Meet a western NDPer who could teach Paul Martin a thing or two
by Margret Kopala

Published by the Ottawa Citizen, November 29, 2003

This week’s headlines suggested Paul Martin would chop HRDC, but anyone who’s read Janice MacKinnon’s Minding the Public Purse could have seen this coming. In a comprehensive yet up-close-and-personal look at the deficit-cutting era of the 1990s, she argues that Paul Martin’s 1995 budget had already determined Canada’s future. In fact, as a former Saskatchewan finance minister, MacKinnon knows so much about the era of deficit-cutting and its implications for Canada, it’s a wonder no one — Liberal or new Conservative — has drafted this erstwhile New Democrat for a key position in their future governments.

The 1990s was a watershed period in which decades of overspending by governments came home to roost and the era of deficit reduction began. Ahead of the pack were two western provinces. Alberta had a ballooning $3-billion deficit, an oil-primed Heritage Fund and a strong sense of fiscal rectitude when Ralph Klein took office in 1992, while Saskatchewan, unable to sell its bonds in New York and facing fiscal meltdown, acted out of dire necessity. “Shock, disbelief, and despair overwhelmed the cabinet at its planning session at Government House …(in) January 1992 as the Department of Finance laid out the full dimension of Saskat-chewan’s financial situation,” writes MacKinnon. She describes how a debt-free province in 1982 turned into a $14.8-billion debt-ridden basket case in the ’90s. This, plus a $1-billion deficit, says MacKinnon, meant Saskatchewan led all of Canada in debt per capita.

Under notice from the credit rating agencies and with an imminent downgrade to BBB category by Standard & Poor’s, Saskatchewan’s ability to borrow diminished precipitously. On top of that, an early frost in 1992 killed hopes for a bountiful harvest. So it was that, in early 1993, with a conflicted NDP caucus still harbouring orthodox views and an electorate still expecting, and often dependent upon, government spending, Janice MacKinnon became the country’s first female finance minister.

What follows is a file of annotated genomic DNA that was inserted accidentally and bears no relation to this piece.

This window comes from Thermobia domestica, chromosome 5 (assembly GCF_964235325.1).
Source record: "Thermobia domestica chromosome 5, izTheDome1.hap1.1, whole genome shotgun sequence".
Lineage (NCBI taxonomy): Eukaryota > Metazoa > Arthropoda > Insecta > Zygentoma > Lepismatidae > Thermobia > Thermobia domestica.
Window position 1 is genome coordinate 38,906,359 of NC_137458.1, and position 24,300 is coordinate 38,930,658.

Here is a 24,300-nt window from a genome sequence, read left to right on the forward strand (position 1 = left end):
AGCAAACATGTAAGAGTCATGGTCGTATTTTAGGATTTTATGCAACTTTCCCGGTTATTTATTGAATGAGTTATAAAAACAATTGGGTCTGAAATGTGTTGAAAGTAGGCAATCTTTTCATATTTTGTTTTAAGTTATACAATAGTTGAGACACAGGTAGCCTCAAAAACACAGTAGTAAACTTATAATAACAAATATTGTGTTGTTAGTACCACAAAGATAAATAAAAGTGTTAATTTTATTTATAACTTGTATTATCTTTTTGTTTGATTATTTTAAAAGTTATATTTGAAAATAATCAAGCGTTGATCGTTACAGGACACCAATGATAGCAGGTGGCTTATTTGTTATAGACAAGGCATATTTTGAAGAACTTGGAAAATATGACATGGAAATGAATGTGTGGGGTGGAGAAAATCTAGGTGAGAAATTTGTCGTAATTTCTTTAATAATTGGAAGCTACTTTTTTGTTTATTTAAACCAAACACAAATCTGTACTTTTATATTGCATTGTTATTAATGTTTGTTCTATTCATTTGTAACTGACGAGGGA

Formerly of Etobicoke, Mac-Kinnon was teaching at the University of Saskatchewan when she was recruited by Roy Romanow to be an NDP candidate in the 1991 provincial election that decimated Grant Devine’s Progressive Conservatives. Starting in the social services portfolio, she became minister of Crown Investments Corporation before moving to finance. The magnitude of the fiscal crisis was nothing short of terrifying, she says.

Besides the debt and the deficit, the Romanow government had to reckon with the new economy and the new battles that went with it. This meant defining a new, strategic role for government. It also meant a four-year deficit-reduction plan, plus at least one tough budget. In 1993, in one fell swoop, she closed 52 hospitals. Instead of selling government holdings for the sake of selling, Saskatchewan sold when the price was right. On the social front, it removed disincentives, to get people off welfare and into work. By 1995, Saskatchewan, along with Alberta, presented its first balanced budget.

By taking hard decisions, MacKinnon argues, Saskat-chewan and Alberta laid the groundwork for Paul Martin’s 1995 deficit-cutting budget. As a result, the Canada Health and Social Transfer changed the Canadian federation. With massive cuts to health, education and welfare, the federal government was no longer the major player in these programs. In return, the provinces were given more autonomy in service delivery. Federal-provincial relations would never again be the same.

At first fiercely opposed to the health and social transfer, MacKinnon came to understand the economic context that made it necessary. By offloading these responsibilities, Martin bought fiscal room to invest in other crucial areas such as the National Child Benefit and the Innovation Strategy, so necessary to Canada’s lagging international competitiveness.

Having embraced the changes of the 1990s, MacKinnon says both she and a colleague of the same era had a shot at leading the Saskatchewan people after Romanow retired. But neither, she says, could lead the NDP. Too many New Democrats in 2001 harked back to the 1970s. After three weeks in the newly elected government of Lorne Calvert, she left to resume her work in academe.

Today, she readily admits she never would have run for public office if she hadn’t been recruited. Citing the perils of being a woman in political life, she says, “You need a very strong reason to do it.”

Margret Kopala writes weekly on western perspectives.

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